A while ago I watched a Wayne Dyer talk and as usual was blown away by his words. He told a story of author Porsche Nelson who had gone to, if I remember correctly, a writers workshop where the students were given five index cards and asked to write their life story. This is what she wrote:

 

Chapter One:
I walk down the street. There’s a deep hole in the sidewalk. I fall in. I’m lost. I’m helpless. It isn’t my fault and it takes forever to find a way out.

Chapter Two:
I walk down the same street. There’s a deep hole in the sidewalk. I pretend I don’t see it. I fall in again. I can’t believe I’m in the same place. It isn’t my fault. It still takes a long time for me to get out.

Chapter Three:
I walk down the same street. There’s a deep hole in the sidewalk. I see it there. I still fall in. It’s a habit but my eyes are open. I know where I am and it’s my own fault and I get out immediately.

Chapter Four:
I walk down the same street. There’s a deep hole in the sidewalk. I walk around it.

Chapter Five:
Finally, I walk down another street.

Powerful stuff ay?

To your well-being 🙂

Linda x

Herbed Cream Cheese on Cress

Herbed Creamed Cheese on Cress-pinterest

This is a delicious herb feast!

(Another recipe from ‘Cooking for Today’)

If you haven’t got access to all the herbs, improvise by using more of those you have got.

 

 

 

Ingredients

1 punnet of mustard and cress

1 tablespoon each of the following herbs (chopped):

parsley

dill

chives

borage

lemon balm

basil

1 teaspoon of chopped thyme

1 clove of garlic

1 teaspoon of grated lemon rind

1 tablespoon of whipping cream

8 oz / 225g / 1 cup of cream cheese

3 oz. / 75g. /⅓ cup of butter

Method:

  1. Soften the butter and beat together with the cream cheese until smooth.
  2. Stir in the cream and lemon rind
  3. Peel and chop the garlic and stir into the cream cheese mixture with all the chopped herbs
  4. Place in a small bowl and chill for 4-5 hours.
  5. Wash the mustard and cress, drain well and arrange on a plate. Turn out the cheese mixture on top.

I like the idea of the herby cream cheese dressing – it would probably go well with lots of different salads.

Bon appetit!

Linda x

Celery Juicing

Celery-pinterest

Celery Juicing is big news! My daughter is a fan and turned me onto it the other day. Although it’s probably best to drink it first thing in the morning to get the full benefits, I tried it later in the day and after a good nights sleep, had the most productive day I’ve had for ages!

Yes, it could have been coincidence but there are a lot of healthy vitamins and other stuff in celery so it’s definitely worth a try.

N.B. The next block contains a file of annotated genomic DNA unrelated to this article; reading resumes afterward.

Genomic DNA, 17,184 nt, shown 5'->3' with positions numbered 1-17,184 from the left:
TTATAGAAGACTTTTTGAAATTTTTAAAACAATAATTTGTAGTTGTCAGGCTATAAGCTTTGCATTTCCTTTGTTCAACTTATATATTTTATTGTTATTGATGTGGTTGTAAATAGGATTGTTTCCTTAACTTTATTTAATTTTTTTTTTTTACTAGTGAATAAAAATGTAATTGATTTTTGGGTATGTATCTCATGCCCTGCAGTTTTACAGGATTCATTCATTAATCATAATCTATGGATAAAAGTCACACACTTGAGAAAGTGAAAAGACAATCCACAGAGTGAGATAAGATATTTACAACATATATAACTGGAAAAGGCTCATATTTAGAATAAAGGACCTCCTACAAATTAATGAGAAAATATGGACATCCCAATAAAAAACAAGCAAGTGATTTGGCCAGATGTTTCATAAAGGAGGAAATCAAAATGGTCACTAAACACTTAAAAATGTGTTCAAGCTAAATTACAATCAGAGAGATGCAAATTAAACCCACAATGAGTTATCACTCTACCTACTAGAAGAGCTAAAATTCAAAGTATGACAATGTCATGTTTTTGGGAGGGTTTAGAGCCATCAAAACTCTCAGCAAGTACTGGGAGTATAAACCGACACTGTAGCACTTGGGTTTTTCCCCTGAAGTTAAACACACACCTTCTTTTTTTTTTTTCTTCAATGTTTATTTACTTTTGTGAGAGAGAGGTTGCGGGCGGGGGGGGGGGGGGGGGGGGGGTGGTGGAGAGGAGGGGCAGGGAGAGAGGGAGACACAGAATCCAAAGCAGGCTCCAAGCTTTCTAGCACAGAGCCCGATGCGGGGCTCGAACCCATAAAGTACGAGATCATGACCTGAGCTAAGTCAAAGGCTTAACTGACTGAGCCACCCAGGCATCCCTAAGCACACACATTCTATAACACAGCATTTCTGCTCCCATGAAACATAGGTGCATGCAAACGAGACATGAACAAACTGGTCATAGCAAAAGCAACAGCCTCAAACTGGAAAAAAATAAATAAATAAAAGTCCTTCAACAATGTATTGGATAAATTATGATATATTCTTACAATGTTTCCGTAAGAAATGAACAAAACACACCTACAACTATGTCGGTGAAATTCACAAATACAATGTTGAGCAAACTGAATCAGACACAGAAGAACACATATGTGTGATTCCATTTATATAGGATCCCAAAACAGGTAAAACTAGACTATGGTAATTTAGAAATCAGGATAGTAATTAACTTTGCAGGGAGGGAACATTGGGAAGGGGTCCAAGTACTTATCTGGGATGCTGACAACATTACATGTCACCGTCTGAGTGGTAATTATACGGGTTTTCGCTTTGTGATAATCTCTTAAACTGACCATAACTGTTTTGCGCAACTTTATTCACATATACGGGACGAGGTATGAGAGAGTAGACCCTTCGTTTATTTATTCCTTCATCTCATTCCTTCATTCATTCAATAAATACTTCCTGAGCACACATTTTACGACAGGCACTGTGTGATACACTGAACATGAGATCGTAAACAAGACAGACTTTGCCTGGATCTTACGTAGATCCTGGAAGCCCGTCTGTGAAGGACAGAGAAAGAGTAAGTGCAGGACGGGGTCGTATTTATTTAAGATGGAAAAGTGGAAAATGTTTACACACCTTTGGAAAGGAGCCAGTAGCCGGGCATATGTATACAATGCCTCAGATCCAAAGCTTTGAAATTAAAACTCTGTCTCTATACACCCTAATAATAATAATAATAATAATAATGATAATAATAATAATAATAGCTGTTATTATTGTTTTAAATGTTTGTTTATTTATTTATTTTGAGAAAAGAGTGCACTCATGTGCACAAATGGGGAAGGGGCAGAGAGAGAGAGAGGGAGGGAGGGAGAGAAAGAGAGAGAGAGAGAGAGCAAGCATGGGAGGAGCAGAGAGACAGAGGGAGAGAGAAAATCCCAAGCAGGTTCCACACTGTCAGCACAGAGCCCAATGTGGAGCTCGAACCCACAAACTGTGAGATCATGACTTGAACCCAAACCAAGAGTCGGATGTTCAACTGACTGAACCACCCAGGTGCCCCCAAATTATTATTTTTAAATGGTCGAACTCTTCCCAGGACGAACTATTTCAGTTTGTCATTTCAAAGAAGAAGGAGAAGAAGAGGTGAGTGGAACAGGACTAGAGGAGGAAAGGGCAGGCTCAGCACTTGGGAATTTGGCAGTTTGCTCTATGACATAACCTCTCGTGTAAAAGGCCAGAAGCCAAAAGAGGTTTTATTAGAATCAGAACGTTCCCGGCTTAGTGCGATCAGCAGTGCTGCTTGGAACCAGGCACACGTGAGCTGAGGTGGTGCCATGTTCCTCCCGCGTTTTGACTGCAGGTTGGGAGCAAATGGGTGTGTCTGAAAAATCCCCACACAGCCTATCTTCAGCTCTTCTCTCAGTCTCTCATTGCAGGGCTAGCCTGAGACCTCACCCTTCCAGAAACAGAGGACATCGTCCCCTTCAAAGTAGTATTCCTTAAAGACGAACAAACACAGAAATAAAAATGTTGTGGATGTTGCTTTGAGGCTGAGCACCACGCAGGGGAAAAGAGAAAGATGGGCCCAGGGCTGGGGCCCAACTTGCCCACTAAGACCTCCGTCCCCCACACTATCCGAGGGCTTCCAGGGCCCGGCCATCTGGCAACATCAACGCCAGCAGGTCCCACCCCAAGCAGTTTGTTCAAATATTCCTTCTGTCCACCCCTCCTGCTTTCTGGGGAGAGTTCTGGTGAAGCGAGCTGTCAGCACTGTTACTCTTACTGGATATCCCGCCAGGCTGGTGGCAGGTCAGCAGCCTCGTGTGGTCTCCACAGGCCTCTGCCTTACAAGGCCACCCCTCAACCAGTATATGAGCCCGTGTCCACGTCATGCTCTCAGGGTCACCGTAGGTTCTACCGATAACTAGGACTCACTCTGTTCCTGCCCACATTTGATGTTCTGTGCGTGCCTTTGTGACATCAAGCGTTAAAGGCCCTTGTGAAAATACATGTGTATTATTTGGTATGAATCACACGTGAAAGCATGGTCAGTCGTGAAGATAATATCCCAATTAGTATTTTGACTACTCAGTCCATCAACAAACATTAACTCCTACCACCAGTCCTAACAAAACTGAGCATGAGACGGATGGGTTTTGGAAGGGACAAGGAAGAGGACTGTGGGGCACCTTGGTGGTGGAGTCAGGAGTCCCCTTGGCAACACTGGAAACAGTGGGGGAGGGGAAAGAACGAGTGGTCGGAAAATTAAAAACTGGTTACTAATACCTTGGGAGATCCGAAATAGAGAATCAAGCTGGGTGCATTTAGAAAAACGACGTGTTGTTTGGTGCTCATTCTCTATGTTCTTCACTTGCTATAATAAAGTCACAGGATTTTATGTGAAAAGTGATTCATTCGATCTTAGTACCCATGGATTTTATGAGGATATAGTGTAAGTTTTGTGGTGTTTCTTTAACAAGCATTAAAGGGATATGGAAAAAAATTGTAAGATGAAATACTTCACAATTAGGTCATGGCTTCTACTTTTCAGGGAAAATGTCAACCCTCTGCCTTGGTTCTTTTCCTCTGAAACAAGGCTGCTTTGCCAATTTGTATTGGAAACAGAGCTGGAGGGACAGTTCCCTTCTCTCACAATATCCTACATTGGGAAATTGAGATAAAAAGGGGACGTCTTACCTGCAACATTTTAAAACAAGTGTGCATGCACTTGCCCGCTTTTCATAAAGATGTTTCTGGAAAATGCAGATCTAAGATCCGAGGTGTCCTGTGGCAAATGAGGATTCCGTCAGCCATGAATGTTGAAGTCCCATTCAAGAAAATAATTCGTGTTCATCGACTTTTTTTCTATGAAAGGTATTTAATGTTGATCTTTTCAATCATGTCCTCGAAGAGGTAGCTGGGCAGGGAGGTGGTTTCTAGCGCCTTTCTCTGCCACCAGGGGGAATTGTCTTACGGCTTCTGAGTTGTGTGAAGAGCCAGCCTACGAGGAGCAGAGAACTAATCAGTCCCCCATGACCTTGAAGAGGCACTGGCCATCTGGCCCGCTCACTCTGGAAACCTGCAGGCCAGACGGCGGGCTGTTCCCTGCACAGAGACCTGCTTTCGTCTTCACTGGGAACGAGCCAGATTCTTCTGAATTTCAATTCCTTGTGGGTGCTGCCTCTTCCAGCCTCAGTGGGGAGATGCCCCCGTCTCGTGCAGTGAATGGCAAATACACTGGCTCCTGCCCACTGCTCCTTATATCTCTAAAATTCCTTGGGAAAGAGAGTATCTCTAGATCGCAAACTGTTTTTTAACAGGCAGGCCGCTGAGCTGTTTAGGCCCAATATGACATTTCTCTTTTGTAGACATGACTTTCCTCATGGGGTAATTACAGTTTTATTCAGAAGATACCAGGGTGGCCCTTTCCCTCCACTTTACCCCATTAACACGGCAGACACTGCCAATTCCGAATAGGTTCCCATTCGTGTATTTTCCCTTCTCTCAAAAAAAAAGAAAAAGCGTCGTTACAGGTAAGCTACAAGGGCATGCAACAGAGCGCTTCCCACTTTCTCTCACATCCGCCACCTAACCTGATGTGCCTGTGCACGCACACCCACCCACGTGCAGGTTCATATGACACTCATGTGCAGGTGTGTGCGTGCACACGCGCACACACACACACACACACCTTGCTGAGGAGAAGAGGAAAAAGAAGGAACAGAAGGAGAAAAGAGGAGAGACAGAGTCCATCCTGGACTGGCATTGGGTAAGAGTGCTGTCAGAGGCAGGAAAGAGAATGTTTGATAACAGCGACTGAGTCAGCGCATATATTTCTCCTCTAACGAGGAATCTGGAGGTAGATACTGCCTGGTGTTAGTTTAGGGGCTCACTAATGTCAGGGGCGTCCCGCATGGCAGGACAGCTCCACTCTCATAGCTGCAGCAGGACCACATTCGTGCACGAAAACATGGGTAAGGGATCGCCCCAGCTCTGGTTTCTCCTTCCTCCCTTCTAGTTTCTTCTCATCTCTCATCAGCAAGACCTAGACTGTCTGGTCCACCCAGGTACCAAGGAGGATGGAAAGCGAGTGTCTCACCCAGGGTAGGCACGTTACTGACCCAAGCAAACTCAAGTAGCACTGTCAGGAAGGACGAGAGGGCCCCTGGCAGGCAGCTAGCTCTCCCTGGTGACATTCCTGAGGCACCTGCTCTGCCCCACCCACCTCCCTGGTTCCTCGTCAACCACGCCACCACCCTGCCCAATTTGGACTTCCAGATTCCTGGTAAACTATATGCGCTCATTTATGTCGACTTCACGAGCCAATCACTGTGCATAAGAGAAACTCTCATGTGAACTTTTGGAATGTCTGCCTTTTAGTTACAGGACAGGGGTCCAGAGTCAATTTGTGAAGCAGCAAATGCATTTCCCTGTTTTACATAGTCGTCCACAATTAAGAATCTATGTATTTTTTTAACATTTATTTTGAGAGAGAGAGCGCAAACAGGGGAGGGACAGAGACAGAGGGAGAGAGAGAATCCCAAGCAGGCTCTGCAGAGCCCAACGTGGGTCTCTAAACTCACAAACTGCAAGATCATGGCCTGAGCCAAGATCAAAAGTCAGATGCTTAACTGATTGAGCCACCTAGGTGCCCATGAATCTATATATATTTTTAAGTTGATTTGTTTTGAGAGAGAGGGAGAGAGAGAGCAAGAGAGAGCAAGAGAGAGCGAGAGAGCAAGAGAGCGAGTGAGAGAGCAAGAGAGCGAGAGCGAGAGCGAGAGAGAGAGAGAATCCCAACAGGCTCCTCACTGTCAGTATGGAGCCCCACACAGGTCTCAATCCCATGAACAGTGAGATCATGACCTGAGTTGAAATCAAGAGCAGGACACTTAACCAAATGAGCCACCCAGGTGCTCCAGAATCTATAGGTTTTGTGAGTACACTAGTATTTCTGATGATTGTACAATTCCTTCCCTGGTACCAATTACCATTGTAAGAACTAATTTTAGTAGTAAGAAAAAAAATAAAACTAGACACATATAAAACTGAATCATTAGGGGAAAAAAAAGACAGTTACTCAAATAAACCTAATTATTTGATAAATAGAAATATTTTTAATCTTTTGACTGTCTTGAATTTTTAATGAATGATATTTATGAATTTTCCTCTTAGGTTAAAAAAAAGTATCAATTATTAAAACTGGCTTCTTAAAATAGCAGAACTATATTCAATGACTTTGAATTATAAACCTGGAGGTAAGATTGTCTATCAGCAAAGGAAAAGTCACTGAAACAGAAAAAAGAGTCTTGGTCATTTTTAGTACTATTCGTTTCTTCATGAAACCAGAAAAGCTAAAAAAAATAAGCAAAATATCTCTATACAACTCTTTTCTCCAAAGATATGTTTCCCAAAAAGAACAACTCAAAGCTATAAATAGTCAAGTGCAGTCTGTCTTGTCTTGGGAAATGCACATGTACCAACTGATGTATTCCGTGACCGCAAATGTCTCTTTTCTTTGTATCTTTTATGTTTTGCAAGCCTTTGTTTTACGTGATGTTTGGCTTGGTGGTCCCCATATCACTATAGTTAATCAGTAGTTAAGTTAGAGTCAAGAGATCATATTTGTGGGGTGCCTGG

Celery stalks and leaves can be used and you should allow a whole bunch for a couple of small glasses. I used to grow a lot of celery when I lived in France but didn’t have a juicer back then and I doubt if I would have thought about juicing celery anyway!

Celery juice is said to reduce blood pressure and sugar levels among other things.
NB: Google health benefits of celery or celery juice and always double check with your doctor if you are self medicating.

Because celery has been considered to be a herb for centuries I included it one of my herb books. The following text is the intro to growing celery and you’ll find tips on growing this superfood as a herb or as a ‘juicing’ vegetable. 🙂

About Celery

Although we consider it to be a vegetable, celery has been used as a herb for centuries. It was very important in Roman cuisine and also used medicinally. Celery was developed and cultivated into the vegetable we know today during the 17th century in Italy and later became popular in other parts of Europe.

Celery herb grows wild in many parts of Europe, Africa, South and North America, but will not develop the blanched stalk unless cultivated. Grown as a vegetable in the kitchen garden, a few leaves can be picked and used in the kitchen for flavouring before the stalks have matured.

Wild celery, apium graveolens, is more resistant to pests and diseases than cultivated varieties.

Medicinal uses for Celery

Celery is used in Ayurvedic medicine for bronchial problems, including asthma, wind and as a nerve tonic. Seeds collected when ripe are used to distill into oil and dried into powders. Seed sold for cultivation shouldn’t be used medicinally.

Text taken from Growing 20 Everyday Herbs

website-20everydayherbs

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To your good health!

Linda x